Of course if you live in a conservation area then even more rules apply but for now we’ll stick to your average Joes’.

Most gardens in the UK aren’t going to be able to take a large (standard) tree.  Large being oak, willow, poplar, horse chestnut, walnut, some types of conifer, eucalyptus and elms.  But the good news is there are loads of smaller trees to choose from (those that typically grow up to 5 meters tall, mostly without pruning), which are perfect for gardens.

Top 15 garden trees to plant:

  1. Magnolia
  2. Acer
  3. Sorbus
  4. Eucalyptus (yes there are some smaller varieties than the gunii)
  5. Myrtle
  6. Compact mountain ash
  7. Flowering cherry
  8. Fruit trees (apple, cherry, plum and pear)
  9. Willow (compact variety)
  10. Crab apple
  11. Contoneaster
  12. Quince
  13. Witch hazel
  14. Holly
  15. Rowan

Like any plant it won’t always work where you put it.  Don’t be afraid in that case to take the tree down, sooner rather than later.  But the important thing is to try again and plant another one, a different one to see what that does.  It might prove to be a better fit.

I’m in no way adverse to trees being cut down but only if there is good reason.  Very often there is.  The ideal solution is always to make the right decision to begin with – to plant the right tree, in the right place and help nature and your garden along the way.


Would you consider ever having a tree in your garden?  Have you ever inherited an old tree when moving house, that caused you nothing else but trouble?


12 responses to “How to Choose a Garden Tree

  1. We rely on tree to get fresh oxygen, good shed and also feel more calm and peace with surrounding of green. Do our best to grow tree and not to chop down any tree. Cheers!

  2. We lost a tree last year to emerald ash borer. Tried for a few years to save it but no go! I didn’t realize how it gave a visual boundary between the street traffic and the view from our front Windows.

  3. I’m also a person who loves trees ~ as far back as a child. So, I can understand your feelings on the tree being cut down..

    Take care and happy blogging to ya…from Laura ~

  4. Am sorry to hear what your neighbour did – an old Oak should be something treasured. There aren’t many of them around anymore. We are planning on planting a few trees around our acre garden this year; have Magnolias top of the list!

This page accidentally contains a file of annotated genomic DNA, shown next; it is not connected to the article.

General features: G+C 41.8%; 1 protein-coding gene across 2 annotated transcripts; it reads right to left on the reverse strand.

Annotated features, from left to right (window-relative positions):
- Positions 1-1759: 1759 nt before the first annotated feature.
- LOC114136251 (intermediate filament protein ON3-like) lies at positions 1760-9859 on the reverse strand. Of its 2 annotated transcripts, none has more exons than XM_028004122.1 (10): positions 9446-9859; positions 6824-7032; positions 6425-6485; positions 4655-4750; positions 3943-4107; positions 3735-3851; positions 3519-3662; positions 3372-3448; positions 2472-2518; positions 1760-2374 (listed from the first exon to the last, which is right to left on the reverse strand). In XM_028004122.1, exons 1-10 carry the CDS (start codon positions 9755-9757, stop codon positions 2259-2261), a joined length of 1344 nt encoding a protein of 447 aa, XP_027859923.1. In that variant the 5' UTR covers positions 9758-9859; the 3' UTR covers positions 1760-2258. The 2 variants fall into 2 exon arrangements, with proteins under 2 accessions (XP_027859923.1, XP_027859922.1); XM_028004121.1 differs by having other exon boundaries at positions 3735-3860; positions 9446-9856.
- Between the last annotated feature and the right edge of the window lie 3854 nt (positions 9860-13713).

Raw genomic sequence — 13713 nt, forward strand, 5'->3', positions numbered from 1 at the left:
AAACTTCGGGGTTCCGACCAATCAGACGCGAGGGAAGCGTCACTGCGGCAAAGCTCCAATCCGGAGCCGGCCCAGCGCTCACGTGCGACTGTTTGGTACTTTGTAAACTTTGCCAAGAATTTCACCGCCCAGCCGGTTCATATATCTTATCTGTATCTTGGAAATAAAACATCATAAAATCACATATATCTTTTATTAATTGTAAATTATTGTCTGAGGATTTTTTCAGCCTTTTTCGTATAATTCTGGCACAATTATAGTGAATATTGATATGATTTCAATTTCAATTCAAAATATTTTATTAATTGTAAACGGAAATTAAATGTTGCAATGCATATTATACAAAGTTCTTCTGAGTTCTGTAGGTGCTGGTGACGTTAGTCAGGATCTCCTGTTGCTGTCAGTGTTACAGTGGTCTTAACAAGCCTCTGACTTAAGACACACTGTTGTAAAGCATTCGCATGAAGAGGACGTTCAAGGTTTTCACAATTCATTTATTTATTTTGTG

5. I understand that sometimes trees are leaning or threatening in some way. I hope your neighbor had a good reason. Even a couple of the trees in my yard worry me in a storm. Still, I’m perplexed when people move into a heavily treed neighborhood and proceed to cut down all the trees in the yard. Yes, this happens, and has happened in my neighborhood! (Why not move to a house that doesn’t have trees around it? There are whole neighborhoods like that) I’m sorry for the loss of your neighbor tree. — Sandy

  6. I had a neighbor do a similar thing a few years ago. He had three trees taken off of his property. I actually cried over it. They were huge lovely old trees. We’ve since moved and have a partial wooded back yard which I love, but we had a large branch take out part of our fence last year. That was a bit of nightmare. There is a bit of a trade off because we also have a myrtle and a lovely tulip tree in the front yard. We are looking to move again and the place we are trying to buy has an established apple orchard and pecan trees. Luckily none are too close to the house.

  7. In the house I am hoping to move into in June there is a large tree I can see in front from google maps (only my husband has seen the actual house so far) and I am THRILLED to finally have a tree in my front garden again. I would feel like you to see an old oak being torn down for no good reason 😦
    I am currently trying to find out what tree it is: it has red heart-shaped leaves and they become multicoloured in autumn 🙂

    • That sounds very exciting. Hope your move goes smoothly. Red heart shaped leaves? Hmm, could be an acer or a beech of somesort? Be sure to take some pics when you’re settled in, would live to see it. 🙂